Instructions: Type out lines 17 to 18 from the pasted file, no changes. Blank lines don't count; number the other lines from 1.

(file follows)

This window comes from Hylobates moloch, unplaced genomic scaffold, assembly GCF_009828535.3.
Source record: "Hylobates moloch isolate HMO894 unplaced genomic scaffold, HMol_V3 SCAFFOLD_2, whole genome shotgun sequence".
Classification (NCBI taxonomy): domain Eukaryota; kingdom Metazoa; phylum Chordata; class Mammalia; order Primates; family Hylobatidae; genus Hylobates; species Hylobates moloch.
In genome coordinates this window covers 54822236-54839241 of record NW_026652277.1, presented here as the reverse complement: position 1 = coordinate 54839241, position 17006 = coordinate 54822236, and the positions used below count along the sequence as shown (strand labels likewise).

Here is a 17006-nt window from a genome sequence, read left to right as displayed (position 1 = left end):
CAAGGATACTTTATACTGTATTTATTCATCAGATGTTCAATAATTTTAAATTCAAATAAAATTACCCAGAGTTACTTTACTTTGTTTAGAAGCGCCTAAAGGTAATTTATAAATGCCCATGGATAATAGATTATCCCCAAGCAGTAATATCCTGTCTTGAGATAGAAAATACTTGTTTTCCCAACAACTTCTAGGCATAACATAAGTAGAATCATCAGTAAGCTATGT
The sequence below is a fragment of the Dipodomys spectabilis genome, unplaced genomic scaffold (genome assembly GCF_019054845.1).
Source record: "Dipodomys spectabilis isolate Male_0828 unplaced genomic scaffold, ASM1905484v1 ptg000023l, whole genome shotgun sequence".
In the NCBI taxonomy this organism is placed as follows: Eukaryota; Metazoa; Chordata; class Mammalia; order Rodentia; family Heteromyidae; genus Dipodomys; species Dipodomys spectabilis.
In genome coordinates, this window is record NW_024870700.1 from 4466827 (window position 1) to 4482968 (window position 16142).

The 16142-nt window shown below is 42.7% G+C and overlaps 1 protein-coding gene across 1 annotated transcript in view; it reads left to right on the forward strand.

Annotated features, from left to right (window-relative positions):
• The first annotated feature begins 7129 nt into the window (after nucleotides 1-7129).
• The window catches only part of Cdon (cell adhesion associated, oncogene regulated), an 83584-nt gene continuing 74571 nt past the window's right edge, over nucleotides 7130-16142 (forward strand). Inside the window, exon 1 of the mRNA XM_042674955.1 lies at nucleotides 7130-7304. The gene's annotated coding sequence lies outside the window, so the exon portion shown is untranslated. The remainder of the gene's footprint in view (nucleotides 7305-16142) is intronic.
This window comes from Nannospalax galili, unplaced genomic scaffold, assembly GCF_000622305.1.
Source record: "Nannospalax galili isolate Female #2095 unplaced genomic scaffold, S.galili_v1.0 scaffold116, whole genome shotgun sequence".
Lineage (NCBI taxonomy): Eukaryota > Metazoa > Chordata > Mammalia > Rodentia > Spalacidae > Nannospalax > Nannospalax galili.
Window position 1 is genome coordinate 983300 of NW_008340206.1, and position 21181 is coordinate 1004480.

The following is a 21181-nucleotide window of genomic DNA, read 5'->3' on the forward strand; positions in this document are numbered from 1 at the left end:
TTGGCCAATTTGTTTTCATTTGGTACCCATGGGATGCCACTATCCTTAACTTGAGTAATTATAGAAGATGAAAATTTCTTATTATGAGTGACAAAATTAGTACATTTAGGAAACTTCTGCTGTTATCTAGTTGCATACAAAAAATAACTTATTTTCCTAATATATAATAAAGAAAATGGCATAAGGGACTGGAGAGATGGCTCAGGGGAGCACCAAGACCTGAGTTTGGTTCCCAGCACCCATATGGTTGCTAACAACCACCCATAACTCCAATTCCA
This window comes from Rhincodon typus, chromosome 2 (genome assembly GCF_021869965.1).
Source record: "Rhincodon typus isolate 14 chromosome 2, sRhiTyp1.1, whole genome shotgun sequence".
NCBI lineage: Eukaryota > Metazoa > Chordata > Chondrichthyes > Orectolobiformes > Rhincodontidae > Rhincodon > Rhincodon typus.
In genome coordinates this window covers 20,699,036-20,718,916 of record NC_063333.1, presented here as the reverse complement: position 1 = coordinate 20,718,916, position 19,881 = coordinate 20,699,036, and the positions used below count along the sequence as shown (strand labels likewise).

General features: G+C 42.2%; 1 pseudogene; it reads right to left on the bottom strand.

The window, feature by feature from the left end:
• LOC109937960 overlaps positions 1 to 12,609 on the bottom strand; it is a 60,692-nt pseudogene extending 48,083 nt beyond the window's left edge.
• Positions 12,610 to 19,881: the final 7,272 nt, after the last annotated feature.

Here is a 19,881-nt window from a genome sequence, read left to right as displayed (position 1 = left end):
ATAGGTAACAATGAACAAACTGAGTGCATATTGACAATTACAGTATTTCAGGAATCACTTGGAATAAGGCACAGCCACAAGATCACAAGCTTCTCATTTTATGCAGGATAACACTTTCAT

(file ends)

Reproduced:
Lineage (NCBI taxonomy): Eukaryota > Metazoa > Chordata > Mammalia > Rodentia > Spalacidae > Nannospalax > Nannospalax galili.
Window position 1 is genome coordinate 983300 of NW_008340206.1, and position 21181 is coordinate 1004480.